For the last twenty years the main mantra for the spa consumer has been "make me beautiful”. Spas were places to be spoiled, pampered and indulged. Beauty treatments dominated the spa experience and women became “Queen for the day”. Spa services ranged from body massages and facial treatments to pedicures and manicures. More advanced in their applications, these same treatments still exist today. What has changed dramatically is the consumer mindset and expectation of the spa experience. Savvy, wiser, and armed with internet knowledge, the spa goer has become the wellness consumer. Their new mantra is “Give me something more!
And oh yeah…please educate me too, because I want to take this experience home with me.”
The New Dawning of Wellness Culture…
Restore, refuel and refresh. Functioning at optimum levels for longevity is the new dawning of wellness culture. The key drivers of wellness culture are everlasting beauty & longevity, energy & stress management and preventative health, & wellness. Just go to your local book store and observe the plethora of book titles on:
Where will the savvy wellness consumer go to learn how to maintain a healthy lifestyle? The smart wellness enterprise will answer the call and offer an integrated approach to the wellness experience by catering to the “individual” in an innovative and customized fashion. The “individual” takes center stage as the health sciences reveal no one treatment modality fits all. The new wellness consumer will seek to enhance and improve their personal wellness lifestyle through blending a variety of wellness applications and healing modalities such as:
- Tai Chi
- Detoxifying Body Scrubs
- Cooking lessons and Nutritional Counseling
- Stress Management and Reduction Therapies
- Life Coaching
“Don’t forget I want to be pampered too with the most unique, authentic, exotic, natural, organic and eco conscious personal care products available. That’s right…Give me something more!”
The Cultural Cocktail – Integrating & Blending
How do you create wellness culture? Wellness culture in today’s experience economy is reflected through our “global community” which is becoming more blended every day. The traditional Swedish massage is just one of the many types of massages one can enjoy in the 21st century spa. Today you can enjoy a cornucopia of “indigenous treatments” highlighting unique local ingredients and therapeutic traditions. Take a trip to the Southwest of the U.S. and check into the Arizona Biltmore Hotel to experience a “Cactus Flower Wrap” using prickly pear cactus extract to soften your skin or a Sedona Mud Wrap using local mud to detoxify your body and nourish your skin. What is your fancy? Shall it be a Finnish Sauna, a Greek Herbal Bath or a Japanese Salt Steam Bath? How about Thalassotherapy (a Greek word for the sea and refers to variety of treatments that use seawater and seaweed, each designed to tone and revitalize the body and in many cases improving circulation)? You can travel to experience these creative therapies or just head over to your local Day Spa. Wellness Culture crosses all socio-economic borders. Hot Stone Therapy, Ayurveda, and Thai Massage are now commonly offered on the Day Spa menu and all have been inspired by ancient cultures across the globe.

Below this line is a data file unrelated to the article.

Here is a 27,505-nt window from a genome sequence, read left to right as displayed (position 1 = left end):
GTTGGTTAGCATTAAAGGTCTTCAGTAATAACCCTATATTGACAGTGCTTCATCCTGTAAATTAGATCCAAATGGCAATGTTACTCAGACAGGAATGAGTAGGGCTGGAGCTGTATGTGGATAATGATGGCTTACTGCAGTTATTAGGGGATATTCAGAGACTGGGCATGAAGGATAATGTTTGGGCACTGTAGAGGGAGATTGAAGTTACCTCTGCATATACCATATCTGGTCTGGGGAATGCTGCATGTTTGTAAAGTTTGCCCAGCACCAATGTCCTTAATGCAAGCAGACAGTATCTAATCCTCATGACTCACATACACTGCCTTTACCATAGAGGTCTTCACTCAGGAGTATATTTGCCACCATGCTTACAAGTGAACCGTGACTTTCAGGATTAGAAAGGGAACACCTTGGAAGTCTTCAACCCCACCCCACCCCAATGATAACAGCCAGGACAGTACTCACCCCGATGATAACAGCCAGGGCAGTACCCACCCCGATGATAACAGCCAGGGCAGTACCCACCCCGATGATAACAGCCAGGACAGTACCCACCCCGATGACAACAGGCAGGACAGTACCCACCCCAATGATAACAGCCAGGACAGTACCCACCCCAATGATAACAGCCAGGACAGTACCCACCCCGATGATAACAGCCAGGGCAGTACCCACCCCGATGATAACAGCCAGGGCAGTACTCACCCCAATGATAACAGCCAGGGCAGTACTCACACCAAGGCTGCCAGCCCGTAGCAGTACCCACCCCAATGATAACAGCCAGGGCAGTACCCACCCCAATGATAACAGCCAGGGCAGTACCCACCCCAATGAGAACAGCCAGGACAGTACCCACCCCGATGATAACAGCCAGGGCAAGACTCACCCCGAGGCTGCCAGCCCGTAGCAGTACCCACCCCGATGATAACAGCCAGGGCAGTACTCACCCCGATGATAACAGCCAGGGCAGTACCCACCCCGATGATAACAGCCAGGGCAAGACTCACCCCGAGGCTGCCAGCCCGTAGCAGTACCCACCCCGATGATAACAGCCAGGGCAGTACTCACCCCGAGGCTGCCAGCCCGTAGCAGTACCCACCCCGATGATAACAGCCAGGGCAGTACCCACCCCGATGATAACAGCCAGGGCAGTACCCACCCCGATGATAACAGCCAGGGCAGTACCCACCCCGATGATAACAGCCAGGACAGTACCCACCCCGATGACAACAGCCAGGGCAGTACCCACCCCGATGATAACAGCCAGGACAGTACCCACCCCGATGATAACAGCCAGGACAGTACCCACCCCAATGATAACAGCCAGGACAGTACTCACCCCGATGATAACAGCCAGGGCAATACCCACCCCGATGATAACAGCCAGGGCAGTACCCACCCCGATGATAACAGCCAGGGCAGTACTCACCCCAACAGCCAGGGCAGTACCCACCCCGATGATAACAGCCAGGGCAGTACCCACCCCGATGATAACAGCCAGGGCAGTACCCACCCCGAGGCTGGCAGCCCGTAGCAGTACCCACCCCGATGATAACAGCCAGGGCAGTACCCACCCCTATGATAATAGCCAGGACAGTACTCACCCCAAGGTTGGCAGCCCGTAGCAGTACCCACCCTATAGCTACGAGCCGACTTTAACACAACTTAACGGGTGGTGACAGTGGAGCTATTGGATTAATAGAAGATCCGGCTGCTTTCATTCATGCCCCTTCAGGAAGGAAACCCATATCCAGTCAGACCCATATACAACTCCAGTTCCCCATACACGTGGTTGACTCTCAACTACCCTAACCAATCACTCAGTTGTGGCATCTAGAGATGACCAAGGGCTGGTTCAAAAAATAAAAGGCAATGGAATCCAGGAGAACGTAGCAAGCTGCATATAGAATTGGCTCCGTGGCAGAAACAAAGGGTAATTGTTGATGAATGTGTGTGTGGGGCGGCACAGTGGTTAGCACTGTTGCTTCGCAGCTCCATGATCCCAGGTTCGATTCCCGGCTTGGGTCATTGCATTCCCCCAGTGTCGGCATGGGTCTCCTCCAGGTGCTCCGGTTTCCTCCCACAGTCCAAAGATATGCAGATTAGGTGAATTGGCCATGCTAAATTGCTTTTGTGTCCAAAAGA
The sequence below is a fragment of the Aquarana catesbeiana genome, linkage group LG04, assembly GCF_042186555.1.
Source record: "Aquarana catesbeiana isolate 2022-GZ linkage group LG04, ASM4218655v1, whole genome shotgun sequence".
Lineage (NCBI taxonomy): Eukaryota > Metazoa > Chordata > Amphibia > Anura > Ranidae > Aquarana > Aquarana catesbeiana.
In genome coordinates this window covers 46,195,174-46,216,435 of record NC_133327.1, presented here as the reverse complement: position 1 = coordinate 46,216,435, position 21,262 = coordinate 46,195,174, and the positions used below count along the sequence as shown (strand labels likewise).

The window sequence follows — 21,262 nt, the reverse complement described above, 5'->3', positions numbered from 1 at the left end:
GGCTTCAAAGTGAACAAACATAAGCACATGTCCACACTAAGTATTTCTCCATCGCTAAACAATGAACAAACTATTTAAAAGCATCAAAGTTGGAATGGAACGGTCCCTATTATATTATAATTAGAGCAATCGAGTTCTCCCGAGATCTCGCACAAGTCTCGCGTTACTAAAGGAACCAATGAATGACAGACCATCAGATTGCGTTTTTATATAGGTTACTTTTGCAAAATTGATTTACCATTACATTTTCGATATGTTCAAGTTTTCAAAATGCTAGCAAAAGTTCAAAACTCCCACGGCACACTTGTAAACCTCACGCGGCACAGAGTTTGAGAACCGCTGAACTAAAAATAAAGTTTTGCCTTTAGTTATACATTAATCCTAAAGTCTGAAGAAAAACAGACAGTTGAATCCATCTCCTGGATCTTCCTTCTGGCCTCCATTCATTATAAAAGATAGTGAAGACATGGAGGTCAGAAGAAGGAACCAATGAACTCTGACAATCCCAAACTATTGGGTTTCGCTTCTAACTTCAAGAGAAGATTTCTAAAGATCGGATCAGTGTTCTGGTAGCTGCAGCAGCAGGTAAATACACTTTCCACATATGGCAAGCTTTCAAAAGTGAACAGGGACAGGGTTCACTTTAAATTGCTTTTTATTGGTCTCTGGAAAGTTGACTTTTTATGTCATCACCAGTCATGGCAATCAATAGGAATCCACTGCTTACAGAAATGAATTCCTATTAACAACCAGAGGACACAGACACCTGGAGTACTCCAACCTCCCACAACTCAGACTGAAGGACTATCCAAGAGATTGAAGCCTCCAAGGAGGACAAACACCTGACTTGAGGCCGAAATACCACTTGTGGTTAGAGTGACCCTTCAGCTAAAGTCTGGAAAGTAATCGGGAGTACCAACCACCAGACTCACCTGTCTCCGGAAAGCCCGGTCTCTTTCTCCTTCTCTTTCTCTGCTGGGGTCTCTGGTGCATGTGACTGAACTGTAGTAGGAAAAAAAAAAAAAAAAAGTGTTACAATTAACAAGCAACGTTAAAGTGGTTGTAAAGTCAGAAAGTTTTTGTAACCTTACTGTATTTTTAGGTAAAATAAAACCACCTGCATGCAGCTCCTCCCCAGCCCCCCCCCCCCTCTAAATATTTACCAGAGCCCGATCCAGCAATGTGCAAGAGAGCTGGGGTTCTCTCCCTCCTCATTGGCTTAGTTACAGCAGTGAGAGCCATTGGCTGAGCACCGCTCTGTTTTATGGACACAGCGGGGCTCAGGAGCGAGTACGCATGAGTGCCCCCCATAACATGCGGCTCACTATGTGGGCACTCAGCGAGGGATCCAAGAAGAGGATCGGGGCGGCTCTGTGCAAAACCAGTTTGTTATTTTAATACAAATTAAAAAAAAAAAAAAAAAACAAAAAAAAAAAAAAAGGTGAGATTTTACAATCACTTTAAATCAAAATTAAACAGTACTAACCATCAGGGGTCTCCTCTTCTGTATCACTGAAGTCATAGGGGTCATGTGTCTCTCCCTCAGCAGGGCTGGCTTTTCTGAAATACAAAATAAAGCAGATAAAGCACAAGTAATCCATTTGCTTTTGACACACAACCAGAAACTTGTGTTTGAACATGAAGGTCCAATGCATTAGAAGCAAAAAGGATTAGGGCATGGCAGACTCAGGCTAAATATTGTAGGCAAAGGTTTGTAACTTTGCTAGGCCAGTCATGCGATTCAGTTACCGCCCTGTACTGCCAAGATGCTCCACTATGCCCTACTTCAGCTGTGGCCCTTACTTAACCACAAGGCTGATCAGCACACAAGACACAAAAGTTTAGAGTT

With advances in health science, consumers now reject the “sickness model” dominating the last century and are embracing healthy lifestyle and preventive personal care through integrated wellness modalities. Creating your own individualized health map is the next wave of wellness culture. The holistic approach to beauty, health and wellness respects the whole person and acknowledges the trinity of mind, body and spirit. The spa and wellness purveyors of today are now facilitators of healthy lifestyle and well being.
As more research fuels the integrative approach to health and wellness and we learn more about bio-individuality and personal gene therapy, we will enter the age of World Wise Wellness. A world where spas outnumber hospitals and wellness trumps disease. This may be too much to expect just yet, but not too much to ask. Give us something more!
The Day Spa Association (DSA) is a professional membership-based trade organization founded in 1991. The focus is to serve as the primary business resource for day spa professionals through educational seminars and workshops, research studies, publications and Internet informational exchanges. For more information, please contact the DSA at 201-865-2065 (USA), email DaySpaAssn@aol.com or visit www.dayspaassociation.com